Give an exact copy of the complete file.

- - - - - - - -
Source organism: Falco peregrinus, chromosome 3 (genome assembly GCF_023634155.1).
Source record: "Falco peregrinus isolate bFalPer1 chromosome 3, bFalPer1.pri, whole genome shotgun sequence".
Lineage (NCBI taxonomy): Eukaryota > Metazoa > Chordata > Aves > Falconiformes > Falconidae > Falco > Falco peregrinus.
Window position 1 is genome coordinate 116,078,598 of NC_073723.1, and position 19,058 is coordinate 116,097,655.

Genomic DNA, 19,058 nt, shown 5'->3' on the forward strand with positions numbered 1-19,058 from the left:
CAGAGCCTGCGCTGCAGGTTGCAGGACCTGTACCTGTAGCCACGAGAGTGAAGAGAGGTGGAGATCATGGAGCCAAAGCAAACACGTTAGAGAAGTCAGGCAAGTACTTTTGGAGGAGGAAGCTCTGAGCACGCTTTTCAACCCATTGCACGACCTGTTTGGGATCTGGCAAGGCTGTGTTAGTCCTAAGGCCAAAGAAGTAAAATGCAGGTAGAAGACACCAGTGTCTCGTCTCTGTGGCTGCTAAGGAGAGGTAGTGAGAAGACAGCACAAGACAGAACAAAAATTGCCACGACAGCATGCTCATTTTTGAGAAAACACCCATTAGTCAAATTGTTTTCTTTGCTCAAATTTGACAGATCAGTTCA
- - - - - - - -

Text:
Source organism: Falco peregrinus, chromosome 3 (genome assembly GCF_023634155.1).
Source record: "Falco peregrinus isolate bFalPer1 chromosome 3, bFalPer1.pri, whole genome shotgun sequence".
Lineage (NCBI taxonomy): Eukaryota > Metazoa > Chordata > Aves > Falconiformes > Falconidae > Falco > Falco peregrinus.
Window position 1 is genome coordinate 116,078,598 of NC_073723.1, and position 19,058 is coordinate 116,097,655.

Genomic DNA, 19,058 nt, shown 5'->3' on the forward strand with positions numbered 1-19,058 from the left:
CAGAGCCTGCGCTGCAGGTTGCAGGACCTGTACCTGTAGCCACGAGAGTGAAGAGAGGTGGAGATCATGGAGCCAAAGCAAACACGTTAGAGAAGTCAGGCAAGTACTTTTGGAGGAGGAAGCTCTGAGCACGCTTTTCAACCCATTGCACGACCTGTTTGGGATCTGGCAAGGCTGTGTTAGTCCTAAGGCCAAAGAAGTAAAATGCAGGTAGAAGACACCAGTGTCTCGTCTCTGTGGCTGCTAAGGAGAGGTAGTGAGAAGACAGCACAAGACAGAACAAAAATTGCCACGACAGCATGCTCATTTTTGAGAAAACACCCATTAGTCAAATTGTTTTCTTTGCTCAAATTTGACAGATCAGTTCA